Everything you need to know about the health of your car battery
There's never a right time for your car's battery to fail. Whether you're on your way to work, off to the airport, or just cruising around town, the dreaded *click* of a dead battery is the absolute last thing you want to hear. And while there are many possible culprits for a vehicle's refusal to fire up -- the starter motor, alternator, and spark plugs among them -- it's very likely your battery is behind the problem.
Thankfully, narrowing down the problem is very simple. Before we get into jumping, charging, and replacing your battery, let's cover how to diagnose your battery issues.
How to test your battery
If your vehicle won't start, cranks slowly, displays a "check battery" indicator, or has dimming lights, you have symptoms of poor battery health. Here's how to test it.
Purchase a multimeter. These measure the voltage of your car's battery and can be bought online or found cheaply at local auto parts stores.
Find your battery. Most vehicles store their batteries under the hood, either to the left or right of the engine. However, certain manufacturers place batteries in the trunk, under the floor, or under the rear seats, so check your owner's manual to confirm its location. You can identify the battery by the positive and negative terminals, which have red /+ markers and black /- markers on them, respectively.
Test. Turn your vehicle off and set your multimeter to read DC volts. Attach its black lead to the negative terminal, and the red lead to the positive terminal.
Diagnose. A healthy car battery will read 12.45 volts or higher, so if your multimeter displays that or above, you're in good shape. If you're below 12.45 volts (a 75 percent charge), you may need to consider charging or replacing the battery.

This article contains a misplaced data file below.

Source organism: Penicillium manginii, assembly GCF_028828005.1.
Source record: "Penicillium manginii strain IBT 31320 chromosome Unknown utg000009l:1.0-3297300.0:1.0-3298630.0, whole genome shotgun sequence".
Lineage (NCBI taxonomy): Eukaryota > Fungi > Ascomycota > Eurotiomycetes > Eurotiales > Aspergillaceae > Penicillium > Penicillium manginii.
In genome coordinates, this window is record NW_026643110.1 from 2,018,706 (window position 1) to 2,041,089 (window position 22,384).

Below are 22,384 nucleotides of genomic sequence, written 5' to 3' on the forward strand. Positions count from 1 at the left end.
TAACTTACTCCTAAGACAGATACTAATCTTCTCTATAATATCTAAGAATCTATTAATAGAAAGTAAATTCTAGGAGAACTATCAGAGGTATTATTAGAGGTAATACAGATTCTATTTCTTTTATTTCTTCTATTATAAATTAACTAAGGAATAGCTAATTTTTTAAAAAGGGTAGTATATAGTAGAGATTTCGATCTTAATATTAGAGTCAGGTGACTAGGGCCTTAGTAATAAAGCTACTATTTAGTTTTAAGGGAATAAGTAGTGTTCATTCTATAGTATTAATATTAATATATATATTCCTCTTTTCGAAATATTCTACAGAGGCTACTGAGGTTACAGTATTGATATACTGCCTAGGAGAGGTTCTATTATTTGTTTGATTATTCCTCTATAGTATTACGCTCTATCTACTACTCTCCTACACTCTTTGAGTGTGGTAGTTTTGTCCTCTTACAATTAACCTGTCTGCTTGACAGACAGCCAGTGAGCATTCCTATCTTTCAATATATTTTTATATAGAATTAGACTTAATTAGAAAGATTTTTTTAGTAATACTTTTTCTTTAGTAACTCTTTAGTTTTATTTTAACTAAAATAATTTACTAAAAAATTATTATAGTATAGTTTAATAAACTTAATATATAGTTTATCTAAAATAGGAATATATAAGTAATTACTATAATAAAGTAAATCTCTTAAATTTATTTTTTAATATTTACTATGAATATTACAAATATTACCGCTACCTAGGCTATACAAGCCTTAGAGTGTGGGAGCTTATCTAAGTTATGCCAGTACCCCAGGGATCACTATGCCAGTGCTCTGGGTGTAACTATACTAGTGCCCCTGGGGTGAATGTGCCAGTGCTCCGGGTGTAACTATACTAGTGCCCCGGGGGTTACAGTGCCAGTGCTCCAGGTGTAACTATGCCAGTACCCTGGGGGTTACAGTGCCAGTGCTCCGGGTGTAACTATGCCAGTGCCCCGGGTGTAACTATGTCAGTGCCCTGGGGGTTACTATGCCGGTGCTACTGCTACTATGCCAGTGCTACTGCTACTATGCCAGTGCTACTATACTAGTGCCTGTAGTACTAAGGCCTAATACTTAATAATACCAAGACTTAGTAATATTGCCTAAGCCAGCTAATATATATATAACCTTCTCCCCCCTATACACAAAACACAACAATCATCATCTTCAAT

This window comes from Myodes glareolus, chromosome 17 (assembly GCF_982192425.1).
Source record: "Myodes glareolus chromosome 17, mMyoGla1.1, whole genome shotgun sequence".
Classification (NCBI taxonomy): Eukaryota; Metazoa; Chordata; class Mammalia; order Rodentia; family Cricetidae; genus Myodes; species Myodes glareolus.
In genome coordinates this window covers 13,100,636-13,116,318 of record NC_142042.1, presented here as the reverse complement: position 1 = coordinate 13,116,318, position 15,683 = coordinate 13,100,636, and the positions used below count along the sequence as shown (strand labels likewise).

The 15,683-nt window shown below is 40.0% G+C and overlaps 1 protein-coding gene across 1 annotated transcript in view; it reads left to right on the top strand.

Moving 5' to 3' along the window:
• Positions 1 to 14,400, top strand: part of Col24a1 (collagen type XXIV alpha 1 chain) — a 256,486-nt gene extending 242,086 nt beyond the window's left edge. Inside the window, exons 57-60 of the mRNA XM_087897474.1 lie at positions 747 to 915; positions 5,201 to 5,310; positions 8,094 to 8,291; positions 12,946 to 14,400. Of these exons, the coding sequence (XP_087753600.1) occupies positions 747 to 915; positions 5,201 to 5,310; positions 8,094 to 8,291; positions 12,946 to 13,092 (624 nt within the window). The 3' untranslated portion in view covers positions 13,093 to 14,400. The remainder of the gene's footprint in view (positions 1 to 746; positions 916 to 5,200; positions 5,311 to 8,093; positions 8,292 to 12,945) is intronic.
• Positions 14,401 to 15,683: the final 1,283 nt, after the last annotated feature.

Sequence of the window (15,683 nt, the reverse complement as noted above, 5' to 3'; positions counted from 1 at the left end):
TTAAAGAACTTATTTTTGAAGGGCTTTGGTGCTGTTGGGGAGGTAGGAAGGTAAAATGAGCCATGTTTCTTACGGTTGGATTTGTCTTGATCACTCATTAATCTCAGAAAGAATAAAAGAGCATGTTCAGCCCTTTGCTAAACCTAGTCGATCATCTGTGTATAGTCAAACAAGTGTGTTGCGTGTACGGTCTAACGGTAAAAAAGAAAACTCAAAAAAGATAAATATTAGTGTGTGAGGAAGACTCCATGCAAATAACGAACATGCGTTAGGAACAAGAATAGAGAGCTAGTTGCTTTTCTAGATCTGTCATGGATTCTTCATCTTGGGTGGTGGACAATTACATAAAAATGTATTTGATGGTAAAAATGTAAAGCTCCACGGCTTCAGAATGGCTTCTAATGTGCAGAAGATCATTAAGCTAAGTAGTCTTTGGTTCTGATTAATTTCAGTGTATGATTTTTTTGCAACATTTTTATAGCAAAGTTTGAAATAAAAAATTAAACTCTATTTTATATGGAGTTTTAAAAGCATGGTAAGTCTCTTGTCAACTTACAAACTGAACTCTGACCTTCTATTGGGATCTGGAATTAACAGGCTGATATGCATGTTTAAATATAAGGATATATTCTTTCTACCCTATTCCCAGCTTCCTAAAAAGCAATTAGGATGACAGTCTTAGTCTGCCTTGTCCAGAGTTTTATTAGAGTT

Charging vs. replacing
Depending on the severity of your problem, your battery might just need a solid top-off rather than a full replacement. Try this option first, either by getting a jump start and driving the vehicle for 20 minutes -- your alternator will charge the battery as you drive -- or hooking the battery up to a charger. If your battery fails to hold a charge repeatedly, though, you'll probably need to swap it out. Let's cover charging first.
How to charge your battery with jumper cables
Find the battery.
Purchase jumper cables. Look for a length of at least 10 feet. Longer cables allow you more flexibility in case you can't park directly next to the car that needs jumping, such as in a crowded parking garage.
Find a power source. This is typically another vehicle, but portable jump starters that connect directly to your battery are available.
Connect the cables. Make sure both vehicles are off and will not roll, open the hoods, and connect the cables. Connect one red clamp to the positive terminal of the dead battery, and connect the other to the positive terminal of the live battery. After, connect one black clamp to the negative terminal of the live battery, and connect the other to a bare, unpainted metal surface under the hood.